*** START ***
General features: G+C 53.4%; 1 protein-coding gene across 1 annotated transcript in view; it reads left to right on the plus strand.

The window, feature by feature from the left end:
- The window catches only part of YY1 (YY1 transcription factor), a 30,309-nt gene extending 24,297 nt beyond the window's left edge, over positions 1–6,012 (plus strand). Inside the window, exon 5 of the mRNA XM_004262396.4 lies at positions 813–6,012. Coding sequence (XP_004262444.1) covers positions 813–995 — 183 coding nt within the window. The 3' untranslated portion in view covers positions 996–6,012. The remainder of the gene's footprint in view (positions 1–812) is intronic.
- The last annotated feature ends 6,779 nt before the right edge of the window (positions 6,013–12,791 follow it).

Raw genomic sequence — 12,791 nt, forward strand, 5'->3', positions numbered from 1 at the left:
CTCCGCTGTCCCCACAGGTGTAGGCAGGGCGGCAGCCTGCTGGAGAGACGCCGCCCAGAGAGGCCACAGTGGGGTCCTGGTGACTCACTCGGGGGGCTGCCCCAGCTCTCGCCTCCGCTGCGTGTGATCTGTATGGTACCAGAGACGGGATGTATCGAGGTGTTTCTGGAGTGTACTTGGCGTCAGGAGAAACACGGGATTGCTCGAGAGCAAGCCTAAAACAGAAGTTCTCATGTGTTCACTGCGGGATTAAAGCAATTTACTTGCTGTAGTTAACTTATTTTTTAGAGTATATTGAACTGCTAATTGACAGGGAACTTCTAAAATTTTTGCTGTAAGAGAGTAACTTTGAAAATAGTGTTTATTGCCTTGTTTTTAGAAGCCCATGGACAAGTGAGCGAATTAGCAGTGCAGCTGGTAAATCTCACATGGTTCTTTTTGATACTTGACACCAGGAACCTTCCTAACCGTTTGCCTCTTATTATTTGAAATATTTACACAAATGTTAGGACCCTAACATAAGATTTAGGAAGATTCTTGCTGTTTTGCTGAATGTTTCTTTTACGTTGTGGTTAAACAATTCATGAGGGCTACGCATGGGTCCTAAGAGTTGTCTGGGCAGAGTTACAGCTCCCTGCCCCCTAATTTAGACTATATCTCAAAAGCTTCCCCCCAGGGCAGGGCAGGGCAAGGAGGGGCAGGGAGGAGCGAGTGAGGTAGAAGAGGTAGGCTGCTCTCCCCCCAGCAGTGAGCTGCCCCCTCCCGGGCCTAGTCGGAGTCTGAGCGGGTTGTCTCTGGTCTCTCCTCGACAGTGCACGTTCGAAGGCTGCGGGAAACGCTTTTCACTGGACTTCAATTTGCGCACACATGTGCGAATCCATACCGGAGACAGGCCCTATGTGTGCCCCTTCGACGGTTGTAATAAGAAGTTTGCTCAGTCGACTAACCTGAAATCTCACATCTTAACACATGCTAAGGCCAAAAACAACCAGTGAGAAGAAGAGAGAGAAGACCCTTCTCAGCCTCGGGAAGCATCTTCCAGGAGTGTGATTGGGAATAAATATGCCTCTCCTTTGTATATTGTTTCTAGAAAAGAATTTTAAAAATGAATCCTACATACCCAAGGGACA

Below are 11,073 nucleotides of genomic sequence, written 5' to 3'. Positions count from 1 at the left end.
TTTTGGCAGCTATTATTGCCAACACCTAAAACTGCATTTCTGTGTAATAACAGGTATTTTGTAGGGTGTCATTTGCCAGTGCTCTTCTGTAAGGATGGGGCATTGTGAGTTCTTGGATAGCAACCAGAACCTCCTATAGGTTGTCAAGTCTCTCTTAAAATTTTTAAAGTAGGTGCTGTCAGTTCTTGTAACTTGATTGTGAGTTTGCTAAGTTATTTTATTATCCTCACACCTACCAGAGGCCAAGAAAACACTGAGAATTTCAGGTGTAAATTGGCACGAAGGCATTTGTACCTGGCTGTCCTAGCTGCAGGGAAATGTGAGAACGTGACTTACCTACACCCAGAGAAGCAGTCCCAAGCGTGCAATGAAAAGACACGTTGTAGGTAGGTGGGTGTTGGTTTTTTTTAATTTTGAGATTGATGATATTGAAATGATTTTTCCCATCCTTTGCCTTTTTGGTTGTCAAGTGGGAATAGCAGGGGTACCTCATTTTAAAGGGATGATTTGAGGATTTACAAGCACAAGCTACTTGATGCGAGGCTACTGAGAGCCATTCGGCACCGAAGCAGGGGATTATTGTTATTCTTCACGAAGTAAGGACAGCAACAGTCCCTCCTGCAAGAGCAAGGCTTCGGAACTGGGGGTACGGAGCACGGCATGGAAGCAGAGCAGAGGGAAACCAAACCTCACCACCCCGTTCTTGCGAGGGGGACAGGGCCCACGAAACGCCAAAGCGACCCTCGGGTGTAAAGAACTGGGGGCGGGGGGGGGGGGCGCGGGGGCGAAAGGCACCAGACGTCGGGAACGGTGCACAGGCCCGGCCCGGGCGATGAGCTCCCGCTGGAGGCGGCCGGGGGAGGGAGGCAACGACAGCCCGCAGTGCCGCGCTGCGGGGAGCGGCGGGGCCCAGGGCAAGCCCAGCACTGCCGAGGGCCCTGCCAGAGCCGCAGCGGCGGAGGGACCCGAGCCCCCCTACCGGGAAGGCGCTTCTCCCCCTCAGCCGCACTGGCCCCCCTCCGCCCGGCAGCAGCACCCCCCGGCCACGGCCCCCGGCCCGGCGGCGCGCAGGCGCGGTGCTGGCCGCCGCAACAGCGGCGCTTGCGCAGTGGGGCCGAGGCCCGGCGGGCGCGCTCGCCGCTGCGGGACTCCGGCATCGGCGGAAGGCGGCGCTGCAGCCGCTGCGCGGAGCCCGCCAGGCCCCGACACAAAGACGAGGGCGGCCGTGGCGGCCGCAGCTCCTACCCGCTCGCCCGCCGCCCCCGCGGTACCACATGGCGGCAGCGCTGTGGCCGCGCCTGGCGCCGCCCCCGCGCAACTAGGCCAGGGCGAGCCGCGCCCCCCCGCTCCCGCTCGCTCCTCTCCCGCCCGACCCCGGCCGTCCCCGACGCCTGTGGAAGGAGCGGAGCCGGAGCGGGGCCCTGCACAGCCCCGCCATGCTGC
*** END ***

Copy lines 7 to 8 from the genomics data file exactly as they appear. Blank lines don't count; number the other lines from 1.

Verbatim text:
Below are 11,073 nucleotides of genomic sequence, written 5' to 3'. Positions count from 1 at the left end.
TTTTGGCAGCTATTATTGCCAACACCTAAAACTGCATTTCTGTGTAATAACAGGTATTTTGTAGGGTGTCATTTGCCAGTGCTCTTCTGTAAGGATGGGGCATTGTGAGTTCTTGGATAGCAACCAGAACCTCCTATAGGTTGTCAAGTCTCTCTTAAAATTTTTAAAGTAGGTGCTGTCAGTTCTTGTAACTTGATTGTGAGTTTGCTAAGTTATTTTATTATCCTCACACCTACCAGAGGCCAAGAAAACACTGAGAATTTCAGGTGTAAATTGGCACGAAGGCATTTGTACCTGGCTGTCCTAGCTGCAGGGAAATGTGAGAACGTGACTTACCTACACCCAGAGAAGCAGTCCCAAGCGTGCAATGAAAAGACACGTTGTAGGTAGGTGGGTGTTGGTTTTTTTTAATTTTGAGATTGATGATATTGAAATGATTTTTCCCATCCTTTGCCTTTTTGGTTGTCAAGTGGGAATAGCAGGGGTACCTCATTTTAAAGGGATGATTTGAGGATTTACAAGCACAAGCTACTTGATGCGAGGCTACTGAGAGCCATTCGGCACCGAAGCAGGGGATTATTGTTATTCTTCACGAAGTAAGGACAGCAACAGTCCCTCCTGCAAGAGCAAGGCTTCGGAACTGGGGGTACGGAGCACGGCATGGAAGCAGAGCAGAGGGAAACCAAACCTCACCACCCCGTTCTTGCGAGGGGGACAGGGCCCACGAAACGCCAAAGCGACCCTCGGGTGTAAAGAACTGGGGGCGGGGGGGGGGGGCGCGGGGGCGAAAGGCACCAGACGTCGGGAACGGTGCACAGGCCCGGCCCGGGCGATGAGCTCCCGCTGGAGGCGGCCGGGGGAGGGAGGCAACGACAGCCCGCAGTGCCGCGCTGCGGGGAGCGGCGGGGCCCAGGGCAAGCCCAGCACTGCCGAGGGCCCTGCCAGAGCCGCAGCGGCGGAGGGACCCGAGCCCCCCTACCGGGAAGGCGCTTCTCCCCCTCAGCCGCACTGGCCCCCCTCCGCCCGGCAGCAGCACCCCCCGGCCACGGCCCCCGGCCCGGCGGCGCGCAGGCGCGGTGCTGGCCGCCGCAACAGCGGCGCTTGCGCAGTGGGGCCGAGGCCCGGCGGGCGCGCTCGCCGCTGCGGGACTCCGGCATCGGCGGAAGGCGGCGCTGCAGCCGCTGCGCGGAGCCCGCCAGGCCCCGACACAAAGACGAGGGCGGCCGTGGCGGCCGCAGCTCCTACCCGCTCGCCCGCCGCCCCCGCGGTACCACATGGCGGCAGCGCTGTGGCCGCGCCTGGCGCCGCCCCCGCGCAACTAGGCCAGGGCGAGCCGCGCCCCCCCGCTCCCGCTCGCTCCTCTCCCGCCCGACCCCGGCCGTCCCCGACGCCTGTGGAAGGAGCGGAGCCGGAGCGGGGCCCTGCACAGCCCCGCCATGCTGC